“The interesting thing about Islam,” says Professor Constant Mews, “is that it was a much more commercial culture from the outset than Christianity.”
And from around the middle of the eighth century to the middle of the 13th, while European Christians were struggling through the Dark Ages, the Islamic world enjoyed a golden age.
Arab merchants had a lot to do with it.
“They developed alternative ways of regulating funds,” says Mews.
“In particular the core Islamic principle is simply one of sharing profit and loss. The desire is to promote investment by taking commercial risk.
“Risk, incidentally, is an Arabic word, referring to where you lend money to others without requiring a return unless there is profitable growth.”
And for some 500 years, this financial model underpinned advances in science, the arts, architecture, and innovation generally. Then came the Crusades and the Mongol hordes, and the Islamic model of finance declined, the space becoming filled by that other model.
Islamic finance, however, is undergoing something of a renaissance.
It is now a USD1 trillion industry…Mohamed Ariff continues the litany of statistical growth: there are 57 majority-Muslim nations, 76 countries which already practice Islamic banking, 350 banks, 15 insurance companies and about 1,200 mutual funds.
Keep reading – Jesus saves, Moses lends, Muhammad invests
Continue reading Jesus saves, Moses lends, Muhammad invests – Islamic finance accounts for 1 trillion in banking
There are growing signs of progress in the Middle East, if you measure by the total number of Facebook users. That number has skyrocketed since 2010, going from 15 million to near 40 million.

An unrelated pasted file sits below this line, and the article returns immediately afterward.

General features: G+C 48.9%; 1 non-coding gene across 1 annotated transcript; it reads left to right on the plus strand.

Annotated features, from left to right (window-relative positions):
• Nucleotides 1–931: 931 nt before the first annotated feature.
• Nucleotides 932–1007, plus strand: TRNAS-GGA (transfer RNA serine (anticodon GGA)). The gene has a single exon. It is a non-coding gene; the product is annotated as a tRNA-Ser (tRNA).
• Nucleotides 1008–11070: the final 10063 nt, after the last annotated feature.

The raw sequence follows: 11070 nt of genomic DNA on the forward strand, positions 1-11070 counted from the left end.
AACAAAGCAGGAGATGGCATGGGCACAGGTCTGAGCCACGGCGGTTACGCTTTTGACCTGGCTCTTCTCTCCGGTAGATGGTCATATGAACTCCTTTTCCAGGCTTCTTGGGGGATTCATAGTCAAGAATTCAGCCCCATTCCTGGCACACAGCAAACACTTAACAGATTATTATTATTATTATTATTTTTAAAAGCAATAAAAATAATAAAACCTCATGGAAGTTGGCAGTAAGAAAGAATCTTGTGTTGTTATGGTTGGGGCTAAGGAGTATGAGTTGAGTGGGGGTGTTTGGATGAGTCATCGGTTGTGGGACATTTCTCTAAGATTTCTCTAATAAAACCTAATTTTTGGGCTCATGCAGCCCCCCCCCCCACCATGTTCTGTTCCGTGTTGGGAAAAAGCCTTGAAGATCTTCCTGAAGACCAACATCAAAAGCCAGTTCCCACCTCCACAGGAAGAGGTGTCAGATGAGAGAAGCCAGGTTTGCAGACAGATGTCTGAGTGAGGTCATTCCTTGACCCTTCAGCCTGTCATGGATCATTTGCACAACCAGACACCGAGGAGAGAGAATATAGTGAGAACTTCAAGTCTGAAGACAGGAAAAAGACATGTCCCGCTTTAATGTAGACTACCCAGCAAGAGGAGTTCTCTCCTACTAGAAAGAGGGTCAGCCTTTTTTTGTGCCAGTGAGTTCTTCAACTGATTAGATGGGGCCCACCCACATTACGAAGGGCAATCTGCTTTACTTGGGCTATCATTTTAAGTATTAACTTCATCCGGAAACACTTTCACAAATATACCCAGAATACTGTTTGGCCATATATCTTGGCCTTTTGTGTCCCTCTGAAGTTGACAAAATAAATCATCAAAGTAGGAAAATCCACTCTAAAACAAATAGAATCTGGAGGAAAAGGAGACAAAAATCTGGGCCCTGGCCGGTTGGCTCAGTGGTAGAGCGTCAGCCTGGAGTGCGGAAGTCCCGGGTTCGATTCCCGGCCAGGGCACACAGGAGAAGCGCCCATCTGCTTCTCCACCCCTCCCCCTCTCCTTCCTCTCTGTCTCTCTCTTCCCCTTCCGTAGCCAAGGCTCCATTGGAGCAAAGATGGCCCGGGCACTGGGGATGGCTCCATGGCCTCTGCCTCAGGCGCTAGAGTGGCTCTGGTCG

Of those users, a growing number are starting to prefer using the site in their own native language, Arabic.
Of the 39+ million Arabic users on Facebook, 39% prefer to view the site in their native language, while 36% like it in English.
As more users in the region are coming online, with an obvious desire to access sites in Arabic, there is a rising demand for content that appeals to them, and quite a few social media sites are trying to meet that demand.
Twitter recently added support for right-to-left languages, including in Arabic, while Storify is working with a team of volunteers in the Middle East to translate their interface into Arabic.
Arabic is one of the fastest growing languages on sites like Twitter and Wikipedia, and with Yahoo having just licensed the technology behind smart transliteration tool Yamli, it is becoming increasingly easy for Arabic speakers to interact in their mother tongue online.
via The Next Web
The numbers are not overwhelming, by any means, considering that there are 152 million users in the U.S. and 232 million in Europe, but it is a positive sign.
// Photo – Sean MacEntee